Gascón panel: SFPD lacks accountability
Preliminary findings from a blue-ribbon panel reviewing police practices and policies suggest the San Francisco Police Department lacks transparency and accountability in many areas, a panel official said Monday.
The panel of three judges, convened by District Attorney George Gascón a year ago in the wake of revelations about a series of racist text messages exchanged among a group of officers, expects to release a final report within a few weeks, Anand Subramanian, the panel’s executive director, said Monday.
A summary of preliminary findings will be presented at a meeting tonight by the panel’s seven working groups, which have focused on areas including stops, searches and arrests; hiring; use of force; internal discipline; external oversight; culture; crime data and Brady policy, regarding the release of evidence that is potentially favorable to a defendant.
Subramanian said in an email:
“A common theme from the working groups is that the SFPD is not transparent and lacks accountability because there is no auditing of its functions in any meaningful way.”
Among other preliminary findings, the panel is expected to report that police disproportionately stop and search black and Latino people and is inconsistent in its data about such practices, Subramanian said.
The panel’s working groups have found that no entity regularly audits the police department, Subramanian said. Disciplinary procedures are lacking in transparency or accountability in the form of tracking or data collection and complaints made by citizens rarely result in disciplinary consequences.
Other working groups report that the department’s hiring practices are highly discretionary, leading to a potential for bias and favoritism, and the background investigation process requires more transparency.
The blue-ribbon panel and Gascón, who was chief of police in San Francisco before he became district attorney, have repeatedly drawn fire from the San Francisco Police Officer’s Association, which has rejected allegations that the police department has a problem with racism or racial bias in the ranks.
The association has claimed the panel refused to hear testimony from minority officers who rebut those allegations, while the panel in turn has accused the union of obstructing its investigations.
The association Monday released a statement calling the report “a biased, one-sided and illegitimate work of fiction.”
SFPOA President Martin Halloran said in a statement:
“Gascón handpicked his own panel, and refused to hear from any witnesses who disagree with him, and so Gascón’s report should be filed in the fiction section of the library.”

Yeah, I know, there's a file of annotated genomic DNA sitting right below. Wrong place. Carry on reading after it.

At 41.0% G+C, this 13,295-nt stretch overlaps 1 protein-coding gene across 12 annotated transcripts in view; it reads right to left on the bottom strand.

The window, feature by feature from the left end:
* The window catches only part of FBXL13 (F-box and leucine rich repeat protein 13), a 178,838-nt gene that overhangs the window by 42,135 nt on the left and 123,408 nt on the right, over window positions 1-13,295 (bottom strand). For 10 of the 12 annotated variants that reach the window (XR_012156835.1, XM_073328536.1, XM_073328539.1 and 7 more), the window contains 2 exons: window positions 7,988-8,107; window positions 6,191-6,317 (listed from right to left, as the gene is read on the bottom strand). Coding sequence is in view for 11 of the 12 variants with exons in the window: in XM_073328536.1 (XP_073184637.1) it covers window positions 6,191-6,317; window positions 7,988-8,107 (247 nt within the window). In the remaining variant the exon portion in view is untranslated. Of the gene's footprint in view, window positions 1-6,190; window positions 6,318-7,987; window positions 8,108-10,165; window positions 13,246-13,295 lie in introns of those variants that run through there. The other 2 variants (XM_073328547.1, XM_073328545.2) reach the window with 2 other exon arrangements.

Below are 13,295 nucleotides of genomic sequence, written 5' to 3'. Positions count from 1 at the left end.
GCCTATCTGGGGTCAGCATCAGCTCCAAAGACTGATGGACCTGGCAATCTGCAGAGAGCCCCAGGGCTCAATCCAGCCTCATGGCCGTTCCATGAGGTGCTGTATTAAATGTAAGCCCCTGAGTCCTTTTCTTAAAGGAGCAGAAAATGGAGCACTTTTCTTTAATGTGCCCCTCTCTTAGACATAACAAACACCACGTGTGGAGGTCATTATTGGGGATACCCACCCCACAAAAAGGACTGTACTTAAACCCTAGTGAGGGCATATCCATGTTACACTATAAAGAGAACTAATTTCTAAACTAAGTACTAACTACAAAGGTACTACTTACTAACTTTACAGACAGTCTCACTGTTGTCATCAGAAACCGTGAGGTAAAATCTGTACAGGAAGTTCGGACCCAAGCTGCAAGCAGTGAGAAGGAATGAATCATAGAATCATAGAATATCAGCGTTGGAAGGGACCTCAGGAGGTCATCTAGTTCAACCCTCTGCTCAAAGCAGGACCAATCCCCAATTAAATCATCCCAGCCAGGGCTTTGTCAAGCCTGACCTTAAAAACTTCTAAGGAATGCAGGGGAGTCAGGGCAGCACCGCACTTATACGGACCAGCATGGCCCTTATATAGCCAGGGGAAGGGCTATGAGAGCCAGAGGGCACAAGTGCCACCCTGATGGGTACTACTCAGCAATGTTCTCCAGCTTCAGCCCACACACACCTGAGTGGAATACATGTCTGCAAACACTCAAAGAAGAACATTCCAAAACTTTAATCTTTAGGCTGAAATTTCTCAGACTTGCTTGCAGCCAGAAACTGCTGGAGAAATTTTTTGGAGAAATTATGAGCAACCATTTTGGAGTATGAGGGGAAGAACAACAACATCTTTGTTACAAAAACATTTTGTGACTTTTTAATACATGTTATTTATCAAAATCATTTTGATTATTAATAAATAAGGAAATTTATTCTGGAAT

In the time since the panel began its work, the department has faced intense controversy in response to two police shootings involving black and Latino men, Mario Woods and Luis Gongora, and the release last month of a new set of text messages containing racist language.
Four officers have left the department or been referred for possible discipline in response to the latest text message scandal, which came to light during an investigation into sexual assault allegations made against an officer.
In response, the department has launched a review of use of force policies — which the panel’s preliminary findings indicate are badly in need of updating — and begun a collaborative review process with the U.S.
Department of Justice’s Community Oriented Policing Services division.
Police Chief Greg Suhr has also announced efforts to improve training in areas such as implicit racial bias, harassment and firearm use and said he will not tolerate racist language or behavior from officers. One recent department initiative encourages San Francisco police officers to turn in fellow officers heard using racist or derogatory language.
The justice department on Friday provided preliminary feedback on the department’s proposed revisions to its use of force policies that commended the department for conducting the revisions with public input, according to Police Commission President Suzy Loftus.
Among other recommendations, justice department officials urged the city to consider language emphasizing a need to deescalate dangerous encounters and encouraging officers to seek “alternatives to arrest,” and also that it seek “external and independent criminal investigations” of all officer-involved shootings. Currently, such shootings are investigated by the district attorney’s office and police department.
In addition, justice department officials suggested the creation of a Serious Incident Review Board including both sworn staff and community members to review shootings and other incidents “that have the potential to damage community trust or confidence in the agency…”
The Justice Department did not give a firm recommendation on the use of Taser stun guns, which have proven controversial in San Francisco, but did say they have been shown to reduce injuries.
Loftus said she would be taking the Justice Department’s comments to the Police Commission for consideration on Wednesday.
Mayor Ed Lee said he was directing the commission and city departments to immediately begin exploring ways to implement the justice department’s recommendations.
“We welcome DOJ’s honest feedback, and we will incorporate their recommendations into our policies and pursue other best practices suggested for consideration,” Lee said in a statement.